None of us will be spared from death or knowing that we will be forgotten within 50 years of dying. Anything we will have created will have no meaning to others. We have to have the humility to recognise that. If we have in our conscience done some good, that will be enough.

  2. Fr. David Marriott SSC says:

    Some years ago, I came to realize that the primary difference between the ‘mechanical’ process of the secular world of business and faith is that business is fundamentally separate from the ‘organic’ processes of our human lives: how human physiology works, with all of the complexities of biofeedback, and valves that open and close by subtle electrical impulses travelling along organic nerve fibres: these musings lead me to consider that the human emphasis on the mechanical process of the computer, of digitization, etc. whilst beneficial to many is not what is called for in the development of our faith: this from a homily which attempted to address the topic of organic unity:

    It is that we find in that city (the heavenly Jerusalem) the source of the maternal care which emanates from the centre of our faith: it is that centre to which we might turn for succour and support, for spiritual meat and drink: as it is the destination to which we seek to come, the wonder at the end of the rainbow which is life, earthly life: and it is in the very nature of us seeking the gentle care and maternal love in the arms of our natural mothers, as children, as adults, as those of us who have no mother in earthly life, but who conserve the very spirit of her love even when she has long gone to her reward in heaven – it is this same maternal succour and love that we seek in our faith in Jesus Christ, where the Holy mother church can provide us with the spiritual care that we so desperately seek.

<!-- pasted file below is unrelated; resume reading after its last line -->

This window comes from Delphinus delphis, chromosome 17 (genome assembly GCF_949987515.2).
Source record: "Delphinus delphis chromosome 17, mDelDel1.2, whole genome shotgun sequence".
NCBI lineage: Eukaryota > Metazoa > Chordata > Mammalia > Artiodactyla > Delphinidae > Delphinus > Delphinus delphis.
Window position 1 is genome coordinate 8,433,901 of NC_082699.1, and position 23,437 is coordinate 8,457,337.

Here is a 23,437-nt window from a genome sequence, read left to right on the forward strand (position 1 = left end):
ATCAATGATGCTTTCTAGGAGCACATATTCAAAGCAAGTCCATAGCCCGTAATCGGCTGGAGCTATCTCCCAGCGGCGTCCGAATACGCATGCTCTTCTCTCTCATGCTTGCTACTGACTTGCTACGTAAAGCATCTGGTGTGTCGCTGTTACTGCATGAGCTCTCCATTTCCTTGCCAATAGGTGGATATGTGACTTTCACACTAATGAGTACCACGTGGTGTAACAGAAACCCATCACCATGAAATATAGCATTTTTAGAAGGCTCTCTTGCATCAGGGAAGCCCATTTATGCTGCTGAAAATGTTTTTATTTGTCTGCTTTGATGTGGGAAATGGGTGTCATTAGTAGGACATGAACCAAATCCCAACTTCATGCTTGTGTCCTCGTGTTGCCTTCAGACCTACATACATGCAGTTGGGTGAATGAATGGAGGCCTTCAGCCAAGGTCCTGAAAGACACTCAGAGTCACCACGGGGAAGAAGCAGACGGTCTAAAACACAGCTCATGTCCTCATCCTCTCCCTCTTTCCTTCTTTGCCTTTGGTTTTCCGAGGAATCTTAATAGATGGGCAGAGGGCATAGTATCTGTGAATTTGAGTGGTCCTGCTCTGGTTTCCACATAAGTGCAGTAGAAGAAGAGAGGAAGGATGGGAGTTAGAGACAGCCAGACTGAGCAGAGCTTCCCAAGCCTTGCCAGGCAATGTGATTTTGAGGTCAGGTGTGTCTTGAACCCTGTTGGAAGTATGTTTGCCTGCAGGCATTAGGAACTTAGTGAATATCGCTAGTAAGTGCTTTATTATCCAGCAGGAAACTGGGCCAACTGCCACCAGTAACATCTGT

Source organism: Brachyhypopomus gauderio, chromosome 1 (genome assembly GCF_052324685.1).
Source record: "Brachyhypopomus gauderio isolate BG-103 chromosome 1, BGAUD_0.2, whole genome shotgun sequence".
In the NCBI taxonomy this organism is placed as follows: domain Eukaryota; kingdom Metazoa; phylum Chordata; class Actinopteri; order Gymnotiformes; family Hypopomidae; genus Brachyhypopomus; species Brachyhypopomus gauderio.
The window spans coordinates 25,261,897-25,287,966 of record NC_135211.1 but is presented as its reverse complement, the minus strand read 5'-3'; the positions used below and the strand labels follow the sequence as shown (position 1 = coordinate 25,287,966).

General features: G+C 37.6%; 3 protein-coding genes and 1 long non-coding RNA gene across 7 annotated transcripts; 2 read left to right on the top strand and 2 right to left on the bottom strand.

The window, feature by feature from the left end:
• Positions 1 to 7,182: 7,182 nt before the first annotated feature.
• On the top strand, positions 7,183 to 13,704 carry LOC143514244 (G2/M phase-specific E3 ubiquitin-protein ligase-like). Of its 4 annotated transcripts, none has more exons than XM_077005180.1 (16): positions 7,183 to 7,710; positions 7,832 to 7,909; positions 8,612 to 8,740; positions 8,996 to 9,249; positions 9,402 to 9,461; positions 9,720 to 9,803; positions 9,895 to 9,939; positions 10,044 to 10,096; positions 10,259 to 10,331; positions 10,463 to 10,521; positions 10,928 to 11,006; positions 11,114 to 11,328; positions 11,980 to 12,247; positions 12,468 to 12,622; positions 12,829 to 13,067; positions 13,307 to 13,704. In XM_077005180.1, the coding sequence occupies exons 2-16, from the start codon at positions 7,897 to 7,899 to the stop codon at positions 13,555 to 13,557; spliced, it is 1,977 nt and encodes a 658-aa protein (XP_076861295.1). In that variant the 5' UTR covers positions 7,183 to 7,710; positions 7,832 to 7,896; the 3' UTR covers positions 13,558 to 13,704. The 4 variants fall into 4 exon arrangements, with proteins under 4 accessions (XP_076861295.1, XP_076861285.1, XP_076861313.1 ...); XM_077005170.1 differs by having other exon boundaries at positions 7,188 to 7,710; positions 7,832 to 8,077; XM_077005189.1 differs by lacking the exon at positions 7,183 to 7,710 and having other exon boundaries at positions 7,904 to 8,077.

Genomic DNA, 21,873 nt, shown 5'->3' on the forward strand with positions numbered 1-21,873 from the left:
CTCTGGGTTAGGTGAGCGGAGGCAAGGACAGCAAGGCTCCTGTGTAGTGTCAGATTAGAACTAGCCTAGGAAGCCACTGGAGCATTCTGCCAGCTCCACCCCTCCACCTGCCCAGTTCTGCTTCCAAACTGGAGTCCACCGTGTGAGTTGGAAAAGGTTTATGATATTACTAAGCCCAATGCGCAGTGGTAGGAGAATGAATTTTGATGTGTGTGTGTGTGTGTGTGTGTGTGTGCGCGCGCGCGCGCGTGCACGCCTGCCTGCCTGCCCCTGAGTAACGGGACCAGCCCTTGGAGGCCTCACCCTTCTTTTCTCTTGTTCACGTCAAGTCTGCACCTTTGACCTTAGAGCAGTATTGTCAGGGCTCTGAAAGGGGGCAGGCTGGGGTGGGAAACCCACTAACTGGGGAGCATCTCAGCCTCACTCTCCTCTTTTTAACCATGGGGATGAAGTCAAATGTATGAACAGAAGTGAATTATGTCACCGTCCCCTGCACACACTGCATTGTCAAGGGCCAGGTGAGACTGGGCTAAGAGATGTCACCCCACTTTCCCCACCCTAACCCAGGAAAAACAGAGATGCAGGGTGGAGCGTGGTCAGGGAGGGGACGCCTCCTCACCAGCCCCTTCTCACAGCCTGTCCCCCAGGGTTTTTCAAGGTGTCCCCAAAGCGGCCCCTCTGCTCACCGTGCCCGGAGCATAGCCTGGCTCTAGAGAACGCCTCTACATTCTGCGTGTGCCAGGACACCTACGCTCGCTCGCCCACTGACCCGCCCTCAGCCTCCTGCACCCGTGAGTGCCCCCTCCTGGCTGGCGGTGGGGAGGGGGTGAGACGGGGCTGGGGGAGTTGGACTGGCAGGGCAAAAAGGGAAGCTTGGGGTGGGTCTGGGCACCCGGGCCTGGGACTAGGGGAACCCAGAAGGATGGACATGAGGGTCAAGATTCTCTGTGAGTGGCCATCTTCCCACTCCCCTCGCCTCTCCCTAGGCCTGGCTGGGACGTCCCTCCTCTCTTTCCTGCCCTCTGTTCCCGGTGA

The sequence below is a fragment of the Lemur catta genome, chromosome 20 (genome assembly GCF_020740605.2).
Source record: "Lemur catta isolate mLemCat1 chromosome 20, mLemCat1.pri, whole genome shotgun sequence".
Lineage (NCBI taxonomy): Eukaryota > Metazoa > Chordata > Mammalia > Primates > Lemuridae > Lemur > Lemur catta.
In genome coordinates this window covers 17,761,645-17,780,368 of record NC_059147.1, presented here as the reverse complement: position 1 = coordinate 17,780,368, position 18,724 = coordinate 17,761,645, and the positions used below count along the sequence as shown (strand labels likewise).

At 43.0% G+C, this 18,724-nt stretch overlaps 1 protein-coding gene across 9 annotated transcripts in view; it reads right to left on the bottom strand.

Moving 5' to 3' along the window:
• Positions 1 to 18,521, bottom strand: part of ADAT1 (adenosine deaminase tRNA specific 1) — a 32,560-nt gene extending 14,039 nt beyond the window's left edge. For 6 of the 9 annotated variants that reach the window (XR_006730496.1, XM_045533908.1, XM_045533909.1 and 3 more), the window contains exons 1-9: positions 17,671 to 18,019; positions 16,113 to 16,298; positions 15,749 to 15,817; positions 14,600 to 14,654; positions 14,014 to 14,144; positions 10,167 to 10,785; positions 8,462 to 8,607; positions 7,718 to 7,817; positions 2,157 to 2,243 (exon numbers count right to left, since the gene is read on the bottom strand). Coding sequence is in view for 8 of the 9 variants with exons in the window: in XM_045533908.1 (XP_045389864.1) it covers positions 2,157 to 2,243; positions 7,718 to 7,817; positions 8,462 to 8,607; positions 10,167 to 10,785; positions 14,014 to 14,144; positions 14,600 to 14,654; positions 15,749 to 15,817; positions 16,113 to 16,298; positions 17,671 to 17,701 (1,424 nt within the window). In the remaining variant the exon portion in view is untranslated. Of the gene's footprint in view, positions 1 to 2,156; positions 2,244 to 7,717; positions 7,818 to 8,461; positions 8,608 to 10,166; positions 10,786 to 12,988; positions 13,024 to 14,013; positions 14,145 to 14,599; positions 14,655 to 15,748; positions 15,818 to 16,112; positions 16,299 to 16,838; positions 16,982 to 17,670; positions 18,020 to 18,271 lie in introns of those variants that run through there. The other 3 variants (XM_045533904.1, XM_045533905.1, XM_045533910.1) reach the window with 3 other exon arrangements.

Just as we are united in the church, as children of a common father and mother are united in the bonds of family, so are we united in the church, we must also take note that this union, as with the union of a family, does not mean that we become numerically one: but that we are all our own people, we are individuals, part of an organic unity that we call in human life a family: where each comes with his or her own strengths and weaknesses, and where each is charged as we go through life to make use of our talents in the same way that the three stewards were asked to do, even when the talents that they were allocated were units of currency.

    Organic unity means very simply that we can be united as in the family of man, united as a family with similar goals, but as in the human family, we might have several ways of achieving the same goal: as St. Paul writes to the Ephesians, ‘And he gave some, apostles; and some, prophets; and some, evangelists; and some, pastors and teachers; For the perfecting of the saints, for the work of the ministry, for the edifying of the body of Christ:…’ (Eph. 4.11-12)